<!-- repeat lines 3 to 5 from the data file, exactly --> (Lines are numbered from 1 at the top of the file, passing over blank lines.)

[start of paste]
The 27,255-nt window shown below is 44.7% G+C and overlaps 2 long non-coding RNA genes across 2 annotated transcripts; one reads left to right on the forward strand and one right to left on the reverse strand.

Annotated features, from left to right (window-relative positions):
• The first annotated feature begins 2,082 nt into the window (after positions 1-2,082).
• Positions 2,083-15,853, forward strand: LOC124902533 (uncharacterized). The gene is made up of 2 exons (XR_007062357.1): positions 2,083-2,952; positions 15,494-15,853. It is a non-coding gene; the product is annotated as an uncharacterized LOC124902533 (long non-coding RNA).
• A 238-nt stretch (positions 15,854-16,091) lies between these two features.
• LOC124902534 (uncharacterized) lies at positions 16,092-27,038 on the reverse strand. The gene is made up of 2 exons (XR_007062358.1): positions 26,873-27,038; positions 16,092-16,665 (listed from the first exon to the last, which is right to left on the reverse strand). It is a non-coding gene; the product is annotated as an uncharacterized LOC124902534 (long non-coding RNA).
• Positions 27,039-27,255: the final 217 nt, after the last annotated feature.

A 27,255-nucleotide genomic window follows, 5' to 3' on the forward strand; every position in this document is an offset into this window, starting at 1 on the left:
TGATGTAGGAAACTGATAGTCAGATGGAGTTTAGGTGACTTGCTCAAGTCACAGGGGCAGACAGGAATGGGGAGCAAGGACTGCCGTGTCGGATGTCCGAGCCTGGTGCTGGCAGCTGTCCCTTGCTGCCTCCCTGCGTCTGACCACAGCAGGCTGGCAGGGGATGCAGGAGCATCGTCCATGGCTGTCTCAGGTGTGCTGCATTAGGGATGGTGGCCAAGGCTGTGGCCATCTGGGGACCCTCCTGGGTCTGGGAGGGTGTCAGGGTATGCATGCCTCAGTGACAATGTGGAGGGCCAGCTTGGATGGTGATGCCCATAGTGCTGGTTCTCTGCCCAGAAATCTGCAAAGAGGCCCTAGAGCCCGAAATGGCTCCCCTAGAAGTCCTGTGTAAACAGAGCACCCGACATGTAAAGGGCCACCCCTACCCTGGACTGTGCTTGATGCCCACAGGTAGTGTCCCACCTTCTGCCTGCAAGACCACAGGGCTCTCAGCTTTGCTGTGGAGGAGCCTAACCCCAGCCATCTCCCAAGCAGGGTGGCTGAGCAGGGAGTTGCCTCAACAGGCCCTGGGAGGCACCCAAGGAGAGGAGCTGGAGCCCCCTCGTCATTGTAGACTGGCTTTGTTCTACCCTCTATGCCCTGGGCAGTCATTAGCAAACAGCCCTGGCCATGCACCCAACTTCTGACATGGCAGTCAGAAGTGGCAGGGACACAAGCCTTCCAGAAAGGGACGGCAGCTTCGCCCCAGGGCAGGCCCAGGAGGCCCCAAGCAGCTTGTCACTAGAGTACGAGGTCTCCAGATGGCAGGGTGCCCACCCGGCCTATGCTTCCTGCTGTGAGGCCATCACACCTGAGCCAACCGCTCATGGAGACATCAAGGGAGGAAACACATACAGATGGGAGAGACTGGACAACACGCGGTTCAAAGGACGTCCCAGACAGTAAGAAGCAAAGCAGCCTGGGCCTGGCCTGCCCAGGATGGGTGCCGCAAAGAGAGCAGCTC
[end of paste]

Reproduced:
• The first annotated feature begins 2,082 nt into the window (after positions 1-2,082).
• Positions 2,083-15,853, forward strand: LOC124902533 (uncharacterized). The gene is made up of 2 exons (XR_007062357.1): positions 2,083-2,952; positions 15,494-15,853. It is a non-coding gene; the product is annotated as an uncharacterized LOC124902533 (long non-coding RNA).
• A 238-nt stretch (positions 15,854-16,091) lies between these two features.